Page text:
Development of shielded-cable standards continues

Ned Sigmon, associate director of development engineering of amp Inc. (Harrisburg, PA) and chairman of the screened 100-ohm cabling task group of the TR-41.8.1 committee of the Telecommunications Industry Association (tia--Arlington, VA), speaking at a recent tia seminar, reported that much of his group`s work revolves around maintaining applications compatibility with both U.S. and international cabling media, while ensuring enhanced electromagnetic compatibility (emc) to meet the standards of

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Arlyn S. Powell, Jr.

Ned Sigmon, associate director of development engineering of amp Inc. (Harrisburg, PA) and chairman of the screened 100-ohm cabling task group of the TR-41.8.1 committee of the Telecommunications Industry Association (tia--Arlington, VA), speaking at a recent tia seminar, reported that much of his group`s work revolves around maintaining applications compatibility with both U.S. and international cabling media, while ensuring enhanced electromagnetic compatibility (emc) to meet the standards of the Federal Communications Commis- sion (fcc--Washington, DC) and the European Community.

"fcc and EN regulations cover radiated emissions," Sigmon said, "but shielding also protects against external noise interference. We`re enhancing emc by controlling shielding performance and reviewing system installation and grounding practices." He adds that both tia/eia-568a and the international wiring standard iso/iec 11801 permit shielded cable to be substituted for unshielded cable of like category.

His task group is preparing what is now labeled PN-3193, a proposed addendum to the 568A standard that covers specific needs for screened twisted-pair (ScTP) cable. The addendum is projected to be ready in mid- to late-1997. It is expected to maintain the basic requirements for 100-ohm unshielded twisted-pair (utp) cabling currently found in the 568A cabling standard, while identifying and defining differences and adding specifications for shielding performance and installation practices.

Sigmon stated that the performance of shielded cabling components would be specified as transfer impedance, which he said related the voltage induced on conductors inside a shield to the current on the outside, or vice versa. "In some ways ScTP is similar to utp," he added, "in that both have four pairs and the same categories of transmission performance apply. However, there will be additional requirements for screened cable--a minimum shield construction, a conductor-to-shield dielectric withstand, and a minimum transfer impedance." The dielectric withstand currently under discussion is 5 kilovolts DC, and the minimum transfer impedance is 500 milliohms per meter for Category 5 cable operating at 100 megahertz.

The minimum shield construction will include an overall foil laminate and one or more tinned drain wires, of a minimum size of 26 awg. Braid may be used in addition to foil and a drain wire.

As is the case with ScTP cable itself, its connecting hardware and patch cords, as well as installation practices, have similarities to utp plus additional requirements. These additional requirements are currently under review by the task group. In the future, the group plans to develop a measurement method for and to specify emc limits of an installed cabling system, to specify shielding stability, and to add specifications that accommodate individually shielded pairs.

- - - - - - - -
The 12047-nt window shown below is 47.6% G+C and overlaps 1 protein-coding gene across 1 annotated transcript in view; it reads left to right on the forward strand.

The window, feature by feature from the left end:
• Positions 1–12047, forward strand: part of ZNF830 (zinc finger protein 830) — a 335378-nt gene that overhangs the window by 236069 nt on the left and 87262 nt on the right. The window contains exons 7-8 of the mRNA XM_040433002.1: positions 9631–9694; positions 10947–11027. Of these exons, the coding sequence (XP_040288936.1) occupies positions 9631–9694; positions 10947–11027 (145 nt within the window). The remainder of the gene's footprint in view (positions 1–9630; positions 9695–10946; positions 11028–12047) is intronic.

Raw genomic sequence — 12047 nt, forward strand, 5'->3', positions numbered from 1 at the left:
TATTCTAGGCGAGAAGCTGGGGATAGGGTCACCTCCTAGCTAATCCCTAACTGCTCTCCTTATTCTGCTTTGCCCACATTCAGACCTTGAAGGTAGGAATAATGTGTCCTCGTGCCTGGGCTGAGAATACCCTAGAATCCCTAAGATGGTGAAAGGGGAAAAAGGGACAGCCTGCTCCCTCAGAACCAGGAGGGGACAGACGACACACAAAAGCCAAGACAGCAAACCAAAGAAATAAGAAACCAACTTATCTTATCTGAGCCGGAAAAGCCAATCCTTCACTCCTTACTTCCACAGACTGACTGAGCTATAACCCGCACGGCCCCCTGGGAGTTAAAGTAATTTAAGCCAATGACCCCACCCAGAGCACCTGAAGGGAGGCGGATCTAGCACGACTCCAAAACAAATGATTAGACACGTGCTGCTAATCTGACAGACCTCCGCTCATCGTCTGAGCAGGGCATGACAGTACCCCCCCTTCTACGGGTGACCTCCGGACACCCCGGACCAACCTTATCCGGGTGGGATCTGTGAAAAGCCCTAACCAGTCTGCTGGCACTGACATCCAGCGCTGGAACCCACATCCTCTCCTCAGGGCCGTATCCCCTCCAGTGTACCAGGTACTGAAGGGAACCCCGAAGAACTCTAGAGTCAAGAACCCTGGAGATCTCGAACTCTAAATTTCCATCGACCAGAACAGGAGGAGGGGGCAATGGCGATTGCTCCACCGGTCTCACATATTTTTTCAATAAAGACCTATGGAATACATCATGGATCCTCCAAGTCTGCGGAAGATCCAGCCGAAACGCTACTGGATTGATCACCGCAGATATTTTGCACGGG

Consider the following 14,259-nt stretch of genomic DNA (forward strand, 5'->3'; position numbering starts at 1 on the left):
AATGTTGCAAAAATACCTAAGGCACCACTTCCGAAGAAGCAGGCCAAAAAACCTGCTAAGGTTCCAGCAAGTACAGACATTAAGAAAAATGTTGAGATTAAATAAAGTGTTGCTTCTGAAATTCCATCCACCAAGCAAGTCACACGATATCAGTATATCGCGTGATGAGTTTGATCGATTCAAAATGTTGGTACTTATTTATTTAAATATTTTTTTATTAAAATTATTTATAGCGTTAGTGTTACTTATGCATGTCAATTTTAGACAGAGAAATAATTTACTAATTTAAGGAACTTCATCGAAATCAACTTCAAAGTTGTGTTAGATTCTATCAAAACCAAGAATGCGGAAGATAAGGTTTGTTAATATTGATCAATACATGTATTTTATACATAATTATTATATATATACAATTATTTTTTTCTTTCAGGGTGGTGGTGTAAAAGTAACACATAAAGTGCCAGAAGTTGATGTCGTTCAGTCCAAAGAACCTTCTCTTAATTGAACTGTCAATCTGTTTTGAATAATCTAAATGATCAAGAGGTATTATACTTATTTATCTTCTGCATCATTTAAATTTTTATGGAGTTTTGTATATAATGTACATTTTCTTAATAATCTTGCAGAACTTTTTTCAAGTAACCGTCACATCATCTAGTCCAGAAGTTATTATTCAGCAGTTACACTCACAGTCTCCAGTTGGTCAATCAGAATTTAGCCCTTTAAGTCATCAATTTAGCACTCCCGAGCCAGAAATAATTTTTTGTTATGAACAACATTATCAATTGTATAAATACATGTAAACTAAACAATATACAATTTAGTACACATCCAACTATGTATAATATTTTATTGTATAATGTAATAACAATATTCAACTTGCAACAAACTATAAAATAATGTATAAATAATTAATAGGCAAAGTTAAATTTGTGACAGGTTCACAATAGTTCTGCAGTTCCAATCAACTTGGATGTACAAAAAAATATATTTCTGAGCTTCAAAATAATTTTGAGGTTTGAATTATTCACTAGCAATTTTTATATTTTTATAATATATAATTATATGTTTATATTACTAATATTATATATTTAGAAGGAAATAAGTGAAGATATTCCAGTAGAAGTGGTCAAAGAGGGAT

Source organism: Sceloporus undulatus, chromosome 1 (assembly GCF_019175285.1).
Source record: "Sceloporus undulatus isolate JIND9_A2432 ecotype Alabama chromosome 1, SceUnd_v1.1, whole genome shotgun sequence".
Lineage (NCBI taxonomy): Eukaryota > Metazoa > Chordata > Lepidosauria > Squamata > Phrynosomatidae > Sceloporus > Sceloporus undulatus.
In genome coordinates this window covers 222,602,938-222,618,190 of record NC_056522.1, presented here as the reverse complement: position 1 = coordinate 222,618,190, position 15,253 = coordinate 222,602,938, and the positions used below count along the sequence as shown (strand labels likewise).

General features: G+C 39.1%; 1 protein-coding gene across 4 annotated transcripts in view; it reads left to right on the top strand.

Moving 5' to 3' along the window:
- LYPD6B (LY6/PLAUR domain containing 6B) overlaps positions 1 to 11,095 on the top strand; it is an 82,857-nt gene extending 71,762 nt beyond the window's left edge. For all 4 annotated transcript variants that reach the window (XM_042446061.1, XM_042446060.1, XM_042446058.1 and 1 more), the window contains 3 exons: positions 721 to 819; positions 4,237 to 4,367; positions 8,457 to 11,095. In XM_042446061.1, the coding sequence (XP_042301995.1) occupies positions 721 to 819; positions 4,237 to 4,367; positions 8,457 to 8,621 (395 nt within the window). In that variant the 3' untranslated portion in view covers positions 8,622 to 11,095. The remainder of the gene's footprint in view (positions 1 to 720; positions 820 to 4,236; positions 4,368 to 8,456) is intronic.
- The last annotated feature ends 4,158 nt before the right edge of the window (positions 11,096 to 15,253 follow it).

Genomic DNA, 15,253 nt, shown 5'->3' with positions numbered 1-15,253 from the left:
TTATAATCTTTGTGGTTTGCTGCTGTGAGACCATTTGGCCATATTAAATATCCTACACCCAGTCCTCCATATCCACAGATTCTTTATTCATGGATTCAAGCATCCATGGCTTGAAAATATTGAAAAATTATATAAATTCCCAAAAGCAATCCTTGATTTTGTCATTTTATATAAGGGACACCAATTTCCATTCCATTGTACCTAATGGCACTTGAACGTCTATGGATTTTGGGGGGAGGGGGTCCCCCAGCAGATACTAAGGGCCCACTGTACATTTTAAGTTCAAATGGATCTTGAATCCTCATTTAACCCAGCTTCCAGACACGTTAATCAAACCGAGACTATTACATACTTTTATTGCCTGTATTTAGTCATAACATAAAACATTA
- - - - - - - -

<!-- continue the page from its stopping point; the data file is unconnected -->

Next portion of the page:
Thomas Toher, senior information developer at ibm`s Network Systems Div. (Research Triangle Park, NC), followed Sigmon`s ScTP presentation with a discussion of 150-ohm shielded twisted-pair (stp) cabling. He explained that 150-ohm stp cabling was introduced to the market in 1984 and was specified to 20 MHz. However, in 1991 the tia issued TSB-53, known as the stp-a specification, which extended the initial specifications to 300 MHz.

Adding that 99% of the cable built to the original specification could meet the newer one, Toher claimed, "This is the most robust of copper cables; 15-year-old stp is still in use." Cables and connectors qualified to the stp-a specification by independent testing laboratories are available from a number of vendors, but Toher admitted that this was not a rapidly growing market. He also reminded listeners that stp and stp-a installations were 2-pair only.

Toher pointed out that, in choosing between ScTP and stp cabling systems, ScTP was preferable where four pairs were required and when smaller, more-compact cable and components were advantageous. ScTP is also the system of choice in noisy environments, where the noise is 100 kilohertz or less. Where noise is 10 MHz or more, or for application requirements ranging 100 to 300 MHz, stp is the preferred choice, especially if two pairs are adequate and cable and connector sizes are not overriding concerns. q

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Shielded cabling designs include several configurations: (a) stp (or pimf) consists of two or four twisted pairs, with each pair individually shielded; there is also an overall solid or braid shield inside the cable jacket surrounding the four pairs. (b) vimf is vier (quad) wire inside a metal foil shield; single or dual quad-wire groupings are individually shielded and housed in an overall shield as well. (c) sctp or ftp (and also sutp) consists of four twisted pairs surrounded by an overall foil or braid shield, but each pair is not individually shielded, as is the case with the other constructions.

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